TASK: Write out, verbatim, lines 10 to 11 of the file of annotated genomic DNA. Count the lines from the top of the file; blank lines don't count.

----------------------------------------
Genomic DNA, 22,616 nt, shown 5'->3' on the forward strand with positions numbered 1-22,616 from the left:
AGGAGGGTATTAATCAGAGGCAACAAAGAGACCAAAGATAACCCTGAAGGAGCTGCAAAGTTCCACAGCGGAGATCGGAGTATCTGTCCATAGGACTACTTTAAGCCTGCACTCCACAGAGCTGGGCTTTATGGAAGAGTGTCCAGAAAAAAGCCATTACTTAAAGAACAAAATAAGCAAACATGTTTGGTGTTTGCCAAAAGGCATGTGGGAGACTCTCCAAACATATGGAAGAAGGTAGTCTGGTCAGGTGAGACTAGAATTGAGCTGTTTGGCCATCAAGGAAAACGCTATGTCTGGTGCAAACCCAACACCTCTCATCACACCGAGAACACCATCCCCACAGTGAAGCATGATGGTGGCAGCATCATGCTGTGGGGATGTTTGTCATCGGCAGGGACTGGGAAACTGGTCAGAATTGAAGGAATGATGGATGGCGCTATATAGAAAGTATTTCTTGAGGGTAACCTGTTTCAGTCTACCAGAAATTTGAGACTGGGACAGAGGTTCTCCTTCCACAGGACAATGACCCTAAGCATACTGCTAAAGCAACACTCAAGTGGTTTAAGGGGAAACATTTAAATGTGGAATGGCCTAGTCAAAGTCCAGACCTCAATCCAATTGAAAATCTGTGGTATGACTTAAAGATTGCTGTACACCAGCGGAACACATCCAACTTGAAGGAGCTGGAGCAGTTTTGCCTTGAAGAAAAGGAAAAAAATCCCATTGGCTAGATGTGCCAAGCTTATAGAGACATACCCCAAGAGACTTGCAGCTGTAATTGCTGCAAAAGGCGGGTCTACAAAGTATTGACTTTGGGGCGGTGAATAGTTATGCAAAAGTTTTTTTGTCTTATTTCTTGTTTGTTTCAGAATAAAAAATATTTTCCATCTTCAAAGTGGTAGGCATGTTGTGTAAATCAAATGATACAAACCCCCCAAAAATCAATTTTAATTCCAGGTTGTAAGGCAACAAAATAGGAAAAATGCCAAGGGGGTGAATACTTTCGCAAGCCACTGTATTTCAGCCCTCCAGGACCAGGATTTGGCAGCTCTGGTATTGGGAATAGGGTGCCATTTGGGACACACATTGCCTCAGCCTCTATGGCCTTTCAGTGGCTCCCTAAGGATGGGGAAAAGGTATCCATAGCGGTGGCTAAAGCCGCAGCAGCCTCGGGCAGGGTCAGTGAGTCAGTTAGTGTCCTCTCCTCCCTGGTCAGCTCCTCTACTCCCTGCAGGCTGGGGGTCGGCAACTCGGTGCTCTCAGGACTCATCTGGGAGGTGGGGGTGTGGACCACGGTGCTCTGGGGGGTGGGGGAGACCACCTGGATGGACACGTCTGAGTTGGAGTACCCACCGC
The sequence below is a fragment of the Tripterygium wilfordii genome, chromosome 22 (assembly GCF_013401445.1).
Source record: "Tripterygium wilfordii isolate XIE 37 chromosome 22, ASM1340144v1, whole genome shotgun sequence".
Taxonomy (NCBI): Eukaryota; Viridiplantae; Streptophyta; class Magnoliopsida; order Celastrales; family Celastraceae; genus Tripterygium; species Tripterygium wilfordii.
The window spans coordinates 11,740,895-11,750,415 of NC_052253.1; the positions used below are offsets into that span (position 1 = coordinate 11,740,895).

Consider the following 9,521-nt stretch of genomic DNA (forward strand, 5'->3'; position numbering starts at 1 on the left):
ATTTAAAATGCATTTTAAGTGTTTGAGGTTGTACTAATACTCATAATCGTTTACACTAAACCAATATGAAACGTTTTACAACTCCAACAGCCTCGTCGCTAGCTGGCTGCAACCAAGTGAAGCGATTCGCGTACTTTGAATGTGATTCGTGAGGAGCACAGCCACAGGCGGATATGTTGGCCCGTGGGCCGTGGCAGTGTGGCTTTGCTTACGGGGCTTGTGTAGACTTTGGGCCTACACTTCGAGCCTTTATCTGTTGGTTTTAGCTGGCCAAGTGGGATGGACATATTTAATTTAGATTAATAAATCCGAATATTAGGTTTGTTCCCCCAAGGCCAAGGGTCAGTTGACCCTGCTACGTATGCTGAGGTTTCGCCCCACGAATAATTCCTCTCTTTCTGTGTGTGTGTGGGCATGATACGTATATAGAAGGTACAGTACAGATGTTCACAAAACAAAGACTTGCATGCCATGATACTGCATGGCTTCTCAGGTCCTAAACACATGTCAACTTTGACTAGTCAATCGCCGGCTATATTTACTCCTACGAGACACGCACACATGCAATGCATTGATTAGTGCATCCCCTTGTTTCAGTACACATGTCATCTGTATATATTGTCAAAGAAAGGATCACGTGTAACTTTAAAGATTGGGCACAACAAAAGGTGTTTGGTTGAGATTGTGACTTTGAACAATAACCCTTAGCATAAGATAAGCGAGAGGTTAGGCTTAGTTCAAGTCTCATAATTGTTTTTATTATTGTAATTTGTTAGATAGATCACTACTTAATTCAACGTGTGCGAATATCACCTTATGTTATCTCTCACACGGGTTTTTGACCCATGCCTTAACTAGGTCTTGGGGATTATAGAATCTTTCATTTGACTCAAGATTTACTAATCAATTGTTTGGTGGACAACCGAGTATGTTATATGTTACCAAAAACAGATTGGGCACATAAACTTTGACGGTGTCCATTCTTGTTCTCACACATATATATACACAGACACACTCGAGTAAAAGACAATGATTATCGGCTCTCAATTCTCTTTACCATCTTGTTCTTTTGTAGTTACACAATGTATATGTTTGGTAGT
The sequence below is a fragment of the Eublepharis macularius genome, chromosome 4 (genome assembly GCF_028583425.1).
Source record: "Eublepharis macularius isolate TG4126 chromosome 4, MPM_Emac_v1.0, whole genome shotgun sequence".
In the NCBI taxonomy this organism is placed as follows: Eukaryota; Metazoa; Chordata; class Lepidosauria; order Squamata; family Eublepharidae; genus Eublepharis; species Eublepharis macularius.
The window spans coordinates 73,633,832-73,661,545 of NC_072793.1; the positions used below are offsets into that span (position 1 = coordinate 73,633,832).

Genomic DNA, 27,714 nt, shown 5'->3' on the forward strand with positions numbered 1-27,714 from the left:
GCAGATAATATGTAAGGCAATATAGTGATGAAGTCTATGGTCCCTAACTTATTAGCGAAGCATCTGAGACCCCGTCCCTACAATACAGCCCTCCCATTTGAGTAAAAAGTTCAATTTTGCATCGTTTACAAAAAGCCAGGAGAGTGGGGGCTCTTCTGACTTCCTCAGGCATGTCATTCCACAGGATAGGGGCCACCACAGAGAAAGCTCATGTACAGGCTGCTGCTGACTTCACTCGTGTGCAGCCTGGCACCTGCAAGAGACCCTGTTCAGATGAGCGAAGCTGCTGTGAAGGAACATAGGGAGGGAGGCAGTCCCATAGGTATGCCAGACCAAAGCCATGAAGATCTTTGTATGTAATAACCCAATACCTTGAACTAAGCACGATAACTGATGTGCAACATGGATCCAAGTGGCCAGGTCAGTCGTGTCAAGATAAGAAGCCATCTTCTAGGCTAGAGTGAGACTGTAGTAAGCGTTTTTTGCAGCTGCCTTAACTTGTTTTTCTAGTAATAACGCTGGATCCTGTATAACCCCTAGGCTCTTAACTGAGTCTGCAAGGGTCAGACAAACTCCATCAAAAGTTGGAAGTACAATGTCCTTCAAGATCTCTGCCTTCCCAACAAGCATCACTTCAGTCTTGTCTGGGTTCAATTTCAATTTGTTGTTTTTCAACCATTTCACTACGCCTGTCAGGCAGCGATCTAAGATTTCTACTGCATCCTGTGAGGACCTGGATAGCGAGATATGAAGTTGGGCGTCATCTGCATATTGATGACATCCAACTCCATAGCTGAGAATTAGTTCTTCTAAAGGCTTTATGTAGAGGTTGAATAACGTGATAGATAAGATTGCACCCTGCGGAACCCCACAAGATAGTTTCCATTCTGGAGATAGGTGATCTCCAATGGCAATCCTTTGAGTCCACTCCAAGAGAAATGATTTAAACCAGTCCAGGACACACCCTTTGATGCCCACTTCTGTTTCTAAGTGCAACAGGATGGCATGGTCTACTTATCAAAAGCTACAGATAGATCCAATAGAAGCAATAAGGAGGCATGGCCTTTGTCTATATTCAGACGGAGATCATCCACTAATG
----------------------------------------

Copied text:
Source record: "Eublepharis macularius isolate TG4126 chromosome 4, MPM_Emac_v1.0, whole genome shotgun sequence".
In the NCBI taxonomy this organism is placed as follows: Eukaryota; Metazoa; Chordata; class Lepidosauria; order Squamata; family Eublepharidae; genus Eublepharis; species Eublepharis macularius.